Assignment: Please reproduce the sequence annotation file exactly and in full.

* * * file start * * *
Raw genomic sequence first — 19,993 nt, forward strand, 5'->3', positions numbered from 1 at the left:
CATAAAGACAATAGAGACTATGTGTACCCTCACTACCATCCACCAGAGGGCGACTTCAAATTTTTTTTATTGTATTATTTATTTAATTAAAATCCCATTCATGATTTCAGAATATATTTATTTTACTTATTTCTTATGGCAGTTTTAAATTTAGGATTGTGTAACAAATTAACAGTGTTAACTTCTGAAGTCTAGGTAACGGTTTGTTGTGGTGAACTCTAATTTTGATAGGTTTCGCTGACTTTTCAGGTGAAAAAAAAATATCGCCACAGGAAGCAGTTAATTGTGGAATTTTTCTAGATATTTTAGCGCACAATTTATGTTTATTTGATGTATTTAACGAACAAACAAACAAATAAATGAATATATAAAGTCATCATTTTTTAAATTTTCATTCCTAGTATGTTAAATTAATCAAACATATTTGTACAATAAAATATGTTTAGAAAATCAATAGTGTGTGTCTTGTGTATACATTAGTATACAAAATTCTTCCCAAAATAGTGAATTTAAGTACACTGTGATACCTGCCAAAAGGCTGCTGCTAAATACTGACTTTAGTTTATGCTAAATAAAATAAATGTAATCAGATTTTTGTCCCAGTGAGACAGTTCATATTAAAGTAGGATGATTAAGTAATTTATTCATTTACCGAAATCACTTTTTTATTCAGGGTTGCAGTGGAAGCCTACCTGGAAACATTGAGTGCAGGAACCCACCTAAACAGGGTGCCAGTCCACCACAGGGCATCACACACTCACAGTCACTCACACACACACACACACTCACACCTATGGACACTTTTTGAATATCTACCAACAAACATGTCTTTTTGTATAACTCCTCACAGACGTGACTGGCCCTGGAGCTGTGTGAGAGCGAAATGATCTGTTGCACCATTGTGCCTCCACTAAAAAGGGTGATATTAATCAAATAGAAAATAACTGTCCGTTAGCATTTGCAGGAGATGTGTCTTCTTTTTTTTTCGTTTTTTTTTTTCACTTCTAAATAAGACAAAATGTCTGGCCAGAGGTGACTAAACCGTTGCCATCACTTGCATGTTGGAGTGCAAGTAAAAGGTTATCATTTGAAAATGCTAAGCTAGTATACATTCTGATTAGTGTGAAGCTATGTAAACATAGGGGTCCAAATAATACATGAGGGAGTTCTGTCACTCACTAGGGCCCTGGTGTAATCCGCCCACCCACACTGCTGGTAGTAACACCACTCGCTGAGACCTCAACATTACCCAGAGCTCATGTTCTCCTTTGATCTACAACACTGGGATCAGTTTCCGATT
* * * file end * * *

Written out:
Raw genomic sequence first — 19,993 nt, forward strand, 5'->3', positions numbered from 1 at the left:
CATAAAGACAATAGAGACTATGTGTACCCTCACTACCATCCACCAGAGGGCGACTTCAAATTTTTTTTATTGTATTATTTATTTAATTAAAATCCCATTCATGATTTCAGAATATATTTATTTTACTTATTTCTTATGGCAGTTTTAAATTTAGGATTGTGTAACAAATTAACAGTGTTAACTTCTGAAGTCTAGGTAACGGTTTGTTGTGGTGAACTCTAATTTTGATAGGTTTCGCTGACTTTTCAGGTGAAAAAAAAATATCGCCACAGGAAGCAGTTAATTGTGGAATTTTTCTAGATATTTTAGCGCACAATTTATGTTTATTTGATGTATTTAACGAACAAACAAACAAATAAATGAATATATAAAGTCATCATTTTTTAAATTTTCATTCCTAGTATGTTAAATTAATCAAACATATTTGTACAATAAAATATGTTTAGAAAATCAATAGTGTGTGTCTTGTGTATACATTAGTATACAAAATTCTTCCCAAAATAGTGAATTTAAGTACACTGTGATACCTGCCAAAAGGCTGCTGCTAAATACTGACTTTAGTTTATGCTAAATAAAATAAATGTAATCAGATTTTTGTCCCAGTGAGACAGTTCATATTAAAGTAGGATGATTAAGTAATTTATTCATTTACCGAAATCACTTTTTTATTCAGGGTTGCAGTGGAAGCCTACCTGGAAACATTGAGTGCAGGAACCCACCTAAACAGGGTGCCAGTCCACCACAGGGCATCACACACTCACAGTCACTCACACACACACACACACTCACACCTATGGACACTTTTTGAATATCTACCAACAAACATGTCTTTTTGTATAACTCCTCACAGACGTGACTGGCCCTGGAGCTGTGTGAGAGCGAAATGATCTGTTGCACCATTGTGCCTCCACTAAAAAGGGTGATATTAATCAAATAGAAAATAACTGTCCGTTAGCATTTGCAGGAGATGTGTCTTCTTTTTTTTTCGTTTTTTTTTTTCACTTCTAAATAAGACAAAATGTCTGGCCAGAGGTGACTAAACCGTTGCCATCACTTGCATGTTGGAGTGCAAGTAAAAGGTTATCATTTGAAAATGCTAAGCTAGTATACATTCTGATTAGTGTGAAGCTATGTAAACATAGGGGTCCAAATAATACATGAGGGAGTTCTGTCACTCACTAGGGCCCTGGTGTAATCCGCCCACCCACACTGCTGGTAGTAACACCACTCGCTGAGACCTCAACATTACCCAGAGCTCATGTTCTCCTTTGATCTACAACACTGGGATCAGTTTCCGATT